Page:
|Designer||Brittain, Thompson, Bray & Brown|
|Seat Information||In June 1806, the Baldwin County's first court session was held in a log cabin in Hillsborough (a small settlement today located in Jasper County about 25 miles northwest of Milledgeville). In Dec. 1807, the legislature formed four new counties from portions of Baldwin County. The same month, the legislature designated Milledgeville county seat, since Hillsborough was now part of newly created Randolph County (later renamed Jasper County). Milledgeville was laid out to be Georgia's new state capital and first settled in 1803. Incorporated as a town on Dec. 8, 1806, Milledgeville as named for former governor John Milledge (1757-1818).|
|Courthouse Details||Baldwin County's first courthouse was a log cabin owned by George Hill in the settlement of Hillsborough. Here, the first court session was held on June 26, 1806. In Dec. 1807, the legislature created four new counties from Baldwin, with Hillsborough transferred to newly created Randolph (later renamed Jasper) County. At the same session, the legislature designated Milledgeville as the new county seat of Baldwin County and authorized county court sessions to be held in the state capitol. On Dec. 22, 1808, the General Assembly authorized Baldwin County to levy a tax to build a courthouse on the southeast corner of Penetentiary Square. Until the courthouse could be erected, county court sessions were to be held in a rented house. Baldwin County's first real courthouse was completed in 1814 at a cost of $3,975. This building was used until replaced by a larger courthouse built on the same site in 1847. This courthouse burned in 1861, after which court sessions were held in the Georgia Capitol, the Milledgeville Opera House, and the local Masonic Hall. In 1883, the legislature authorized Baldwin County to borrow up to $25,000 to build four fireproof county offices, as well as a courthouse, on the site of the former courthouse. In 1885, work began on the new courthouse, which was completed in 1887. This courthouse was remodeled in 1937 and 1965. In 1990, planning began on a new courthouse. After local option sales tax referendums were approved in 1990 and 1992, construction of a new courthouse began in 1995 and was completed in 1997.|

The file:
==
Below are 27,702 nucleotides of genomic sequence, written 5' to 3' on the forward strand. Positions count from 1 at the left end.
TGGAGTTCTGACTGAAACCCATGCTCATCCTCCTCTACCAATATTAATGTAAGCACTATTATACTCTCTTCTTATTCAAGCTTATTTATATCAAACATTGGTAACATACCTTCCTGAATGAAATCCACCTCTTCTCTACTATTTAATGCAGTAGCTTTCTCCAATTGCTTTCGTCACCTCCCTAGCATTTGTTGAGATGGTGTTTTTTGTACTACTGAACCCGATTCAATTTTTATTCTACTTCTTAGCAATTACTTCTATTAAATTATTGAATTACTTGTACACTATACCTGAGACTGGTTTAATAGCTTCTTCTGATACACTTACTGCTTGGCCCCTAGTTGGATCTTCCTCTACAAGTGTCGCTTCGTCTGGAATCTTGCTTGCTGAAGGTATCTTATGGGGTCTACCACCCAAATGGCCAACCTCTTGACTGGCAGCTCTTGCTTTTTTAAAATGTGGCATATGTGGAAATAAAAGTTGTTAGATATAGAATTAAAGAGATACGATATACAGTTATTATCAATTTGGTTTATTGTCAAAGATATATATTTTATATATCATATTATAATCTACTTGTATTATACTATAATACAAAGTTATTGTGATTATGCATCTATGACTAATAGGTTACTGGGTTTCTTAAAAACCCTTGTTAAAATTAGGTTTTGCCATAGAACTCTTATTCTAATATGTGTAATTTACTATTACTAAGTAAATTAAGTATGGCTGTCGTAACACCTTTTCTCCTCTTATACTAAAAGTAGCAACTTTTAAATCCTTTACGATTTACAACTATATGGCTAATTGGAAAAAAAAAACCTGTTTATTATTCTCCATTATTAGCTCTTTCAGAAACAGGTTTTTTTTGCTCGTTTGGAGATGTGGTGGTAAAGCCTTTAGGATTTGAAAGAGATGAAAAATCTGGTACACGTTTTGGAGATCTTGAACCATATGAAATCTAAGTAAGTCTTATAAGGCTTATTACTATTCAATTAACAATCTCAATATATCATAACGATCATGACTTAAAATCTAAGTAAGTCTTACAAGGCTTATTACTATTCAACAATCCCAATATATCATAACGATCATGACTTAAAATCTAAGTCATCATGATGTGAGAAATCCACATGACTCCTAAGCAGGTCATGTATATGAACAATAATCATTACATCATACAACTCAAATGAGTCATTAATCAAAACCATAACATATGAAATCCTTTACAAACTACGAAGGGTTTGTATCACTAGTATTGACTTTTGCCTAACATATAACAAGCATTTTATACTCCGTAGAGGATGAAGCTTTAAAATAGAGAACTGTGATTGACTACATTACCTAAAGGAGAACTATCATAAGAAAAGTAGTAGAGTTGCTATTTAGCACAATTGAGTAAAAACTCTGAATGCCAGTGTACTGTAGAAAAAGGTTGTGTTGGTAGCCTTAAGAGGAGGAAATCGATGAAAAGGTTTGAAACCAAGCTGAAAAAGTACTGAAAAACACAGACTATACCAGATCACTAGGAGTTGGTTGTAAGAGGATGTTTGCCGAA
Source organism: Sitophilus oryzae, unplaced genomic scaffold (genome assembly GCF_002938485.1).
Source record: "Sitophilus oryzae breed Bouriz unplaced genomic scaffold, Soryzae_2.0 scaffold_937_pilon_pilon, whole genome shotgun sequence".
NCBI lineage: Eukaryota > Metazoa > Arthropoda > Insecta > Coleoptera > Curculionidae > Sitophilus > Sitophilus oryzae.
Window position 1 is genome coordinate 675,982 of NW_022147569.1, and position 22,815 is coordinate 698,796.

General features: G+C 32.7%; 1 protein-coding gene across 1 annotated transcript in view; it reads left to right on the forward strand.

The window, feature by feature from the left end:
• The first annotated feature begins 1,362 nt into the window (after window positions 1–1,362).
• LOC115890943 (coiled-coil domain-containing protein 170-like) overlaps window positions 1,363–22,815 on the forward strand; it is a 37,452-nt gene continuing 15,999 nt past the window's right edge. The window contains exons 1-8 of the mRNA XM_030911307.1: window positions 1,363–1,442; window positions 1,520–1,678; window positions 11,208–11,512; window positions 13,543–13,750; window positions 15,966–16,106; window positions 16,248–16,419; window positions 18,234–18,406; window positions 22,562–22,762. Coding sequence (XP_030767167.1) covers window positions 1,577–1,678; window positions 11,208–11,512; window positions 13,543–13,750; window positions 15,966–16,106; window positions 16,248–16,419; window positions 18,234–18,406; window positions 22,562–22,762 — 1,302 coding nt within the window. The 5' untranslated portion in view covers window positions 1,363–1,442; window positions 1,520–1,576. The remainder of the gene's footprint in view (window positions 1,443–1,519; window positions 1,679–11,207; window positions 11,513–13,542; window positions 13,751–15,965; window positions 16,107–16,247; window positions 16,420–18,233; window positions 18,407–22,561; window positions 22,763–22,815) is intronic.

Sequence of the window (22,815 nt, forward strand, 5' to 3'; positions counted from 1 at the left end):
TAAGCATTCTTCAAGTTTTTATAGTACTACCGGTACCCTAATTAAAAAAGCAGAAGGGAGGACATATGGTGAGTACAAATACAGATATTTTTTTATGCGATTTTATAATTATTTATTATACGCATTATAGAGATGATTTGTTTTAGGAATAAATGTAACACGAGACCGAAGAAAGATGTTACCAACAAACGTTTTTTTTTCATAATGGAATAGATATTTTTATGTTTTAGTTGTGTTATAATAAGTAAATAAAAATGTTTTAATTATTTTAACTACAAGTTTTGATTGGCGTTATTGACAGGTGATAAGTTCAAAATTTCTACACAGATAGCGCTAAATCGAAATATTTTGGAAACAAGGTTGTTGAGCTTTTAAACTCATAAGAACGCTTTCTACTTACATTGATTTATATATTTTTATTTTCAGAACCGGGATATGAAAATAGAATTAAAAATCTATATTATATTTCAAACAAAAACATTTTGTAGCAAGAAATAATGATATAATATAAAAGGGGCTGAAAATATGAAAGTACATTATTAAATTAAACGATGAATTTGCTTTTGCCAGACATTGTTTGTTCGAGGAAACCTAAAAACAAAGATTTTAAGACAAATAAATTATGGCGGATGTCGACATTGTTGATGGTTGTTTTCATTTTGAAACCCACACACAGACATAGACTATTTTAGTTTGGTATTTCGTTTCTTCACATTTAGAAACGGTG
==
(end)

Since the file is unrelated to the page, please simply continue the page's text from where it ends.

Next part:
|County Area||267.5 Square Miles|
In 1802, the Creek Indians and U.S. commissioners signed the Treaty of Fort Wilkinson, which ceded Creek lands in two different areas to Georgia. The northern cession involved land west of the Oconee River, which the legislature divided into two new counties, Baldwin and Wilkinson, on May 11, 1803.
Georgia’s 29th county was named for Abraham Baldwin, one of Georgia’s two signers of the U.S. Constitution and founder of the University of Georgia. In 1805, the Creeks signed the Treaty of Washington, which extended Georgia westward to the Ocmulgee River. An act of June 26, 1806 added lands ceded by the Creeks to Baldwin and Wilkinson counties.
On Dec. 10, 1807, the legislature divided Baldwin County into four new counties—Morgan, Jones, Putnam, and Randolph (which was renamed Jasper). In the same act, Baldwin County was given land east of the Oconee River from Hancock and Washington counties.
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|Legal Organ||The Union Recorder|
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